20th Century American Science and Technology in Literature
Discusses modern science and technology as seen in "Brave New World", "Player Piano" and "A Connecticut Yankee in King Arthur's Court".
# 61425 | 2,617 words | 3 sources | APA | 2003 |
Published on Oct 07, 2005 in History (U.S. After 1865) , Literature (American) , English (Analysis) , Computer and Technology (Technology)
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This paper shows that during the early twentieth century, three writers were aware of the changing forces within American society due to its rapid industrialism and chose to expose the evils of many accepted values. Aldous Huxley, in his novel "Brave New World", presents a dystopia in which he shows what a future that is the culmination of certain aspects of the twentieth century would be like. The paper shows that in a similar fashion, Kurt Vonnegut in "Player Piano" depicts a futuristic American society which has been divided into two distinct social classes: those who run the factories and those who do not. The third novel, Mark Twain's "A Connecticut Yankee At King Arthur's Court" is clearly a satire of early twentieth century American values. The paper shows that these three commentaries on American society and industrialism reveal many of the ideologies inherent with the rapid industrialism of the United States.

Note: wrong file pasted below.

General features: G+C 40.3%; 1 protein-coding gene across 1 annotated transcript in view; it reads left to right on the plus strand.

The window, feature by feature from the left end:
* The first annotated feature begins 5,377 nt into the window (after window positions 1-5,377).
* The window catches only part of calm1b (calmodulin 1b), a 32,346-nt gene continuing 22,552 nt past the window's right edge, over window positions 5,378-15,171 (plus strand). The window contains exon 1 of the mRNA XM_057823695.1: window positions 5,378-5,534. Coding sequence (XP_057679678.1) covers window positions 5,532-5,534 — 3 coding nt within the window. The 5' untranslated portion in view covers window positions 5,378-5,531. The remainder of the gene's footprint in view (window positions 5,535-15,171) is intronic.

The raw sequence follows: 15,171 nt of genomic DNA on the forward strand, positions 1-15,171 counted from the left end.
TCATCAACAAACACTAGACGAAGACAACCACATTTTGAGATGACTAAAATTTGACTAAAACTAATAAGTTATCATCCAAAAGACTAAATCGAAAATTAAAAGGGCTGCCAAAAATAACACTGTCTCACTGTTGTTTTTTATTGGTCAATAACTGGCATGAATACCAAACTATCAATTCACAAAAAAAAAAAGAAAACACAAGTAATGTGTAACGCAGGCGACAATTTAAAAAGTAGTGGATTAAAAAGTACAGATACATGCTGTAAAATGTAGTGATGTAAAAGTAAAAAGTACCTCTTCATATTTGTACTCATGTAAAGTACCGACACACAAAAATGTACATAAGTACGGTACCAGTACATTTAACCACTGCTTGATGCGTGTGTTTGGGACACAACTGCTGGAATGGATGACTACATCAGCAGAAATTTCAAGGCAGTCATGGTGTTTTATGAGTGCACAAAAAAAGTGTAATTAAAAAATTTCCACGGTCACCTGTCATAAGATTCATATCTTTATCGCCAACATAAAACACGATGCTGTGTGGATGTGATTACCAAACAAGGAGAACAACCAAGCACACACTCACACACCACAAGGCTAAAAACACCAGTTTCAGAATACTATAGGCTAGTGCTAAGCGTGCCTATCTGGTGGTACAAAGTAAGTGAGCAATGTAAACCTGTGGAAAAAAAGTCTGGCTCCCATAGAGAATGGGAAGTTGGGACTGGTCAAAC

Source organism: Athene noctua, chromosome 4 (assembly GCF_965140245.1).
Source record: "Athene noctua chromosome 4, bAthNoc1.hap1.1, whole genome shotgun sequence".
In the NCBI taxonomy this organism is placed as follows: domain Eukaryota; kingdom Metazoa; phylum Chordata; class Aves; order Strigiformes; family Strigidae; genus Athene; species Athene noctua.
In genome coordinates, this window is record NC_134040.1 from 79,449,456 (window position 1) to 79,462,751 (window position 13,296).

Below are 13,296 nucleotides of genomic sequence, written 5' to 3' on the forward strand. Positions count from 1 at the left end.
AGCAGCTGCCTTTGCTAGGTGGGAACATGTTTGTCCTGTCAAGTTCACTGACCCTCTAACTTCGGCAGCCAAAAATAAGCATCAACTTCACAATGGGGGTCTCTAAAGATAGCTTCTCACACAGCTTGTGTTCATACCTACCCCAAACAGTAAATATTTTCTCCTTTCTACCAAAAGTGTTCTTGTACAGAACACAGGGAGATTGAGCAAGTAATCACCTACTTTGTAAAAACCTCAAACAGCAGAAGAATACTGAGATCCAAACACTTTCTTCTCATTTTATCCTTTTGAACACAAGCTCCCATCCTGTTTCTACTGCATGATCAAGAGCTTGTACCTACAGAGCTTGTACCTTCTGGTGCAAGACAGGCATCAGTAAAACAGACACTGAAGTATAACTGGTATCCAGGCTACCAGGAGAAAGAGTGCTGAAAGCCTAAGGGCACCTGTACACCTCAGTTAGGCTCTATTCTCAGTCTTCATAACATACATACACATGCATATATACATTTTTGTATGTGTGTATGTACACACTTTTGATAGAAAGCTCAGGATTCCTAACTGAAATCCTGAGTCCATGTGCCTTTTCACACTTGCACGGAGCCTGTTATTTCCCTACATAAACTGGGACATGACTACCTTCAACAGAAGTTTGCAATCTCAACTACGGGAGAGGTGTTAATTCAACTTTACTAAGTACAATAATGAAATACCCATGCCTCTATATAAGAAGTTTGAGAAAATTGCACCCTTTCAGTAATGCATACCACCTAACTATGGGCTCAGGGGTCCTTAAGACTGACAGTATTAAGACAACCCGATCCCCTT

From the Paper:"In A Connecticut Yankee At King Arthur's Court, Hank Morgan tries to stabilize his new society through the intervention of technology. He believes that since he is an American, he can invent any technology necessary out of any means in order to better his life. He prides himself on his inventiveness and says he owes it all to his American culture. Hank Morgan is a self-made man, an American symbol of a man with energy and the know-how to improve his life. He is the incarnation of an insightful individual who knew his own mind, had places to go, and the means to get there using his own ingenuity. Hank prides himself on his ability to control and even create the world around him. His superior feelings for himself and American culture were shared by many during the early days of industrialism in the United States. Twain simply incorporates these notions into the plot of his story."
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